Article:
Bubbles

Champagne, beer, bath beads, soufflés and expanding foam…..in these products, bubbles are considered a good thing.  In our casting resins – not so much!

Where do bubbles come from and why do they show up?  In most cases they can be mechanically generated or chemically produced.

When mixing our resin components together, it’s sometimes easy to stir a bit too vigorously, allowing large gulps of air to get caught in the folds of the liquids.  Lighter, low viscosity fluids will allow the bubbles to rise to the surface and pop out, but higher viscosity or fast set resins may be too thick for the bubble to force itself out and it gets entrapped.  Chemically, some very fast acting resins can create their own bubbles due to high heat and very slow resins may actually have more time to interact with any moisture that might be present in the mold (or even in some wooden stir sticks).  Internal bubbles are obviously more noticeable in clear resins.

Bubble avoidance:

  • Keep molds dry, so there’s no moisture to affect resins.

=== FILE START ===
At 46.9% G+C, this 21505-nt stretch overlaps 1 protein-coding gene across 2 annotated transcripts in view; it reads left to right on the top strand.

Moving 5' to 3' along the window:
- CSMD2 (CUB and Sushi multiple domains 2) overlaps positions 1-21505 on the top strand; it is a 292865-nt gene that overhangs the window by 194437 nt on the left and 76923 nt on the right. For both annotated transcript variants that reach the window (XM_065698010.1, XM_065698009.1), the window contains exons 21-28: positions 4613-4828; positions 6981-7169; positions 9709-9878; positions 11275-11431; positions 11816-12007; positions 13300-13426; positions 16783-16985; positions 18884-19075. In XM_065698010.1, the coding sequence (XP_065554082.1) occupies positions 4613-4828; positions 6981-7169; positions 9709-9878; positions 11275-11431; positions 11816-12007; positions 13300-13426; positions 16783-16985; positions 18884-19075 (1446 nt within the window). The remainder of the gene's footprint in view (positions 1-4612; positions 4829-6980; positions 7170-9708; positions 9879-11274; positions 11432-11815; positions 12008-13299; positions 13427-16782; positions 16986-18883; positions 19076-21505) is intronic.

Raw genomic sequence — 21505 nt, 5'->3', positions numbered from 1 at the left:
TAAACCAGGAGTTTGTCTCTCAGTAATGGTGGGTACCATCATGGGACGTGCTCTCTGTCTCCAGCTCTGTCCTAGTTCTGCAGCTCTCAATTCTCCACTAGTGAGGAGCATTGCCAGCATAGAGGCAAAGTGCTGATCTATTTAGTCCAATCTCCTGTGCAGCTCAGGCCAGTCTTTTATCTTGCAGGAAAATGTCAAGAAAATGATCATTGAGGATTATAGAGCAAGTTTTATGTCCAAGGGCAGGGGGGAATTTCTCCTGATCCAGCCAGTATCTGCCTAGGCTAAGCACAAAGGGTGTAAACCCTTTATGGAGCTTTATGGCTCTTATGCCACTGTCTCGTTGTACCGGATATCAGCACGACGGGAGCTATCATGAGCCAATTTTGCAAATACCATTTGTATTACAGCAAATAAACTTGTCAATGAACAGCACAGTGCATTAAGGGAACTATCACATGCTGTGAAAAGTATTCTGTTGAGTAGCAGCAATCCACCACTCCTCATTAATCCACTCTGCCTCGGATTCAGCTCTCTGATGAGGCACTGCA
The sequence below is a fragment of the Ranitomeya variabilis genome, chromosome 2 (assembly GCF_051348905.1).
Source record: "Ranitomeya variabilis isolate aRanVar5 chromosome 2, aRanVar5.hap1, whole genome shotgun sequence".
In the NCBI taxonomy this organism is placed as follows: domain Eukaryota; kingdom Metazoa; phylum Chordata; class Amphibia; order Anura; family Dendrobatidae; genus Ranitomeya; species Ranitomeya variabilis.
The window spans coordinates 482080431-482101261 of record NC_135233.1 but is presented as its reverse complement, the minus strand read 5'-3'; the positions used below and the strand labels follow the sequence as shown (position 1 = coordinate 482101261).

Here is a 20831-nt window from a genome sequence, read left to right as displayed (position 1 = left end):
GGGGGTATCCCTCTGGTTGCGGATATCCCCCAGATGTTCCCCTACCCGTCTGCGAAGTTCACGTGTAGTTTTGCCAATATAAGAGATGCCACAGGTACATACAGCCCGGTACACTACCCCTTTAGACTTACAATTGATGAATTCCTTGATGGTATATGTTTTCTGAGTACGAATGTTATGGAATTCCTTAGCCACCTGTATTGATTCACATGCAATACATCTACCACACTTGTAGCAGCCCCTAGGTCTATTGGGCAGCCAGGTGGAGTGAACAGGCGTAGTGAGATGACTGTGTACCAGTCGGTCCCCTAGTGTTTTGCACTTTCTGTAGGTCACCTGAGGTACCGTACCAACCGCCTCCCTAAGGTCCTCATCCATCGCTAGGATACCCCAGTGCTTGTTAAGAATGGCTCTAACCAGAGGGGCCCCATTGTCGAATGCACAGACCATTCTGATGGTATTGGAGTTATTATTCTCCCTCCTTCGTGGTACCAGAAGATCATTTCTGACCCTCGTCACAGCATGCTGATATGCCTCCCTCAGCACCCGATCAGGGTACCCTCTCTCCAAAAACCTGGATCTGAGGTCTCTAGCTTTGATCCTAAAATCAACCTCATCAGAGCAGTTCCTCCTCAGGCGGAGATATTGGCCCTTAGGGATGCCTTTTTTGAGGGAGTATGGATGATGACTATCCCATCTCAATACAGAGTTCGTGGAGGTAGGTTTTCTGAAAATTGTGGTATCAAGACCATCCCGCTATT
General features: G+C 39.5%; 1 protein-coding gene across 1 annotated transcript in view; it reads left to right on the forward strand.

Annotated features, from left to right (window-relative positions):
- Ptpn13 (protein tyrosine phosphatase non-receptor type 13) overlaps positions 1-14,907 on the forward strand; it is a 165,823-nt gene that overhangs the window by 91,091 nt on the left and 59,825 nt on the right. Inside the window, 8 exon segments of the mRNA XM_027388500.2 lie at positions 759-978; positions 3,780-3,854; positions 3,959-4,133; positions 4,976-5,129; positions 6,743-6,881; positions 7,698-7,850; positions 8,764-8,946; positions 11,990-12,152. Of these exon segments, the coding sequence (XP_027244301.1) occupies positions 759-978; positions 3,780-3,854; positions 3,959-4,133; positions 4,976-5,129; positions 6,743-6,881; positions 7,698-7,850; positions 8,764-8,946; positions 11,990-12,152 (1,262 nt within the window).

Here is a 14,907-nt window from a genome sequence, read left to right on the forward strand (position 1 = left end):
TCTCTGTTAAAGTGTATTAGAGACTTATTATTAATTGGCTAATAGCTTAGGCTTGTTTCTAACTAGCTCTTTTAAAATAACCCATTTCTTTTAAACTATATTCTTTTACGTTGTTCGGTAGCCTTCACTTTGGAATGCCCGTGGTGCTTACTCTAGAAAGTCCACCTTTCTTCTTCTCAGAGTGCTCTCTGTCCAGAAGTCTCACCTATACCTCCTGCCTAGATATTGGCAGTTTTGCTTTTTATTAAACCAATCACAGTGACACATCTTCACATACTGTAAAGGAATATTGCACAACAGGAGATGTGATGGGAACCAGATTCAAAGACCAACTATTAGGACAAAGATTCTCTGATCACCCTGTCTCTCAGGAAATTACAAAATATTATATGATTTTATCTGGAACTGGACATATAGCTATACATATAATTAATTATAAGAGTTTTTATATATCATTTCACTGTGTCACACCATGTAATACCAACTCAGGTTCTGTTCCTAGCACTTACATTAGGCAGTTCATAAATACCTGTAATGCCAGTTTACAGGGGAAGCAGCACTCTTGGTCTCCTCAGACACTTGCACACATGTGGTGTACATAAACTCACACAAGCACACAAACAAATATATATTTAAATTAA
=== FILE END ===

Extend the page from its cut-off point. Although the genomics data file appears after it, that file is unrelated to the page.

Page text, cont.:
• Watch mold geometry to avoid undercuts or air entrapment areas and fill it in such a way that air can most easily escape.
  • Use of a mold release can help keep bubbles from adhering to the sides of molds.
  • Pour resin gently and smoothly so entrapped air can escape the pour stream.
  • Pre-dry any filler materials to ensure they’re moisture-free and premix them with the resin Part B to get it fully wet before adding Part A and going on the “pot life clock”.
  • Try to keep working temperatures close to the recommendations.
  • Some resins have enough pot life that they can be vacuum degassed prior to pouring into the mold.  Timing has to be watched closely and there is still the risk of trapping air during the pour.

A proven method for bubble control in casting is the use of a pressure chamber.  The resin is mixed and poured into the mold, following all bubble precautions, and the mold is placed in a vessel that can be pressurized with compressed air to a maximum of 60 PSI (30 PSI is probably adequate) until the resin can set.  The bubbles are still there, but the pressure has kept them from growing and joining their buddies, so they remain microscopic.  (This method works best with void-free rubber type molds.)

Ask us about our 5 Gallon Capacity Pressure Chamber for your intricate pours.